National WIC Association

The National WIC Association (NWA) is the non-profit voice of the 12,000 public health nutrition service provider agencies and the
over 6.3 million mothers, babies, and young children served by the Special Supplemental Nutrition Program for Women, Infants and Children (WIC). NWA provides education, guidance, and support to WIC staff; and drives innovation and advocacy to strengthen WIC as we work toward a nation of healthier families.

Download "What is the National WIC Association?" a one-page flier about us.

Mission Statement

The National WIC Association provides its members with tools and leadership to expand and sustain effective nutrition services for mothers and young children.

Vision Statement

Our vision is a nation of healthier women, children, and their families.

Health Equity Statement

For the National WIC Association, health equity is the ability of all individuals and families to achieve optimal health, irrespective of their identity, race, ability or class. This requires equitable access to nutritious foods, breastfeeding support, chronic disease prevention and management services, safe living environments, and good jobs with fair pay.  It necessitates removing obstacles to families’ short- and long-term health and wellbeing including poverty, discrimination, and institutional racism and other forms of bias expressed through housing, healthcare, education, labor, and other public policies.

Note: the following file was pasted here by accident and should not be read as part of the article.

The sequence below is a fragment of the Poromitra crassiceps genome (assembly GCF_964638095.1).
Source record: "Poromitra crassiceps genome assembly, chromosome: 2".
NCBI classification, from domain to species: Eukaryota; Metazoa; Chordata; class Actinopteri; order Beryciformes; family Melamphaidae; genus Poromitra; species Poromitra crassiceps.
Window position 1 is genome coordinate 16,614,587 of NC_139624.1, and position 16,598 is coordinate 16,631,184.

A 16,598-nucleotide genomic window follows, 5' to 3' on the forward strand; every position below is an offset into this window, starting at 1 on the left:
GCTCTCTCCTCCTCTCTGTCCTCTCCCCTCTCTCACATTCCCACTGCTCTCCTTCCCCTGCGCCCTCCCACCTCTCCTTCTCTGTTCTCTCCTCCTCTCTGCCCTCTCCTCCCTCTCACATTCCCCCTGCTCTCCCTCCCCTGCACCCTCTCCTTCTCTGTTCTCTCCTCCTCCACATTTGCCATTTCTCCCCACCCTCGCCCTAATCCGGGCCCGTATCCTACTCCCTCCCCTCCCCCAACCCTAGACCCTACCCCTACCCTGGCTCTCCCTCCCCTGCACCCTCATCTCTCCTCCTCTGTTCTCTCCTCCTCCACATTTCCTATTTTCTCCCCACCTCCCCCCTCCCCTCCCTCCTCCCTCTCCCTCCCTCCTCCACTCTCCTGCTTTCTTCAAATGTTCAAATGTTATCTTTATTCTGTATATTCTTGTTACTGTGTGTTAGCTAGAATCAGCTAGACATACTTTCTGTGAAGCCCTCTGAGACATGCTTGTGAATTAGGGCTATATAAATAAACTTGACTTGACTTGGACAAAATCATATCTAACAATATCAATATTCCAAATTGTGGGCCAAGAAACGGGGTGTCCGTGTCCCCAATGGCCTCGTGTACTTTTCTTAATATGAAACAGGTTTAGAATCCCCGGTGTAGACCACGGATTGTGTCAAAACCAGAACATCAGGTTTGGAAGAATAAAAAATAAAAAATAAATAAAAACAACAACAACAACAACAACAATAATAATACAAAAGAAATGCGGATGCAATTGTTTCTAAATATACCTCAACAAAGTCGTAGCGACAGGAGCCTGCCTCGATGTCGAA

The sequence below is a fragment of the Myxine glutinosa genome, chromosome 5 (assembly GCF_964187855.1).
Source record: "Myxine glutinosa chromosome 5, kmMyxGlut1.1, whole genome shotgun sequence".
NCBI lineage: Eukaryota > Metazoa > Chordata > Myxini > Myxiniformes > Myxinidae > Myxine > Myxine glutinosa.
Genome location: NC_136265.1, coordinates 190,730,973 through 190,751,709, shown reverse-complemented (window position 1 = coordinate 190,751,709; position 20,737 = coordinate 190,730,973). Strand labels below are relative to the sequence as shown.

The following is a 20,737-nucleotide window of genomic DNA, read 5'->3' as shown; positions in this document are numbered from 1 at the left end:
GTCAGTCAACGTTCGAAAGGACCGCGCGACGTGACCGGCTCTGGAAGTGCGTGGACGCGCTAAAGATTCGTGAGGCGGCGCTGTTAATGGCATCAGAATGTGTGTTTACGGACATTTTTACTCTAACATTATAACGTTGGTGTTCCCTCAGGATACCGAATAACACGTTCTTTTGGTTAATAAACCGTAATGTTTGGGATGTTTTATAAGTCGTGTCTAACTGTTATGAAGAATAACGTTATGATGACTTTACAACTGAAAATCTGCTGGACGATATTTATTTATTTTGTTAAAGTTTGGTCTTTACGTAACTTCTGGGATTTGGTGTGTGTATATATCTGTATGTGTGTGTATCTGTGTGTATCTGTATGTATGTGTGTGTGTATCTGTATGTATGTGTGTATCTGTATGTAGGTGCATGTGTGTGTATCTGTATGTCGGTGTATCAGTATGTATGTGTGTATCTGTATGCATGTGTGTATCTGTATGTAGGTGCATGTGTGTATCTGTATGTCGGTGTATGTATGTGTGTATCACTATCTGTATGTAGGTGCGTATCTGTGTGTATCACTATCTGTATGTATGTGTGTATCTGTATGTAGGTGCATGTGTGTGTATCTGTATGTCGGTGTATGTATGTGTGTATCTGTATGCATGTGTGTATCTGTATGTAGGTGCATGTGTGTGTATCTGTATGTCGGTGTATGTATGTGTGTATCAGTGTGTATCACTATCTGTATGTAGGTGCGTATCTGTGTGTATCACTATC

NWA’s Guiding Principles: 

•    Envisioning a nation of healthier women, children, and their families;
•    Achieving optimal health, irrespective of identity, race, ability or class; 
•    Ensuring health equity for all individuals and families;  
•    Ensuring equitable access to nutritious foods, breastfeeding support, chronic disease prevention and management services, healthcare, safe living environments, education, and good jobs with fair pay;  
•    Removing obstacles to families’ short- and long-term health and wellbeing including poverty, discrimination, and institutional racism and other forms of bias;
•    Ensuring that our members have the tools and leadership skills to: 
o    expand and sustain effective nutrition services for mothers and young children, 
o    advocate for and influence public policies that lead to a healthier nation for women, children, and their families, and 
o    achieve these principles for the families that we serve 

Breastfeeding Statement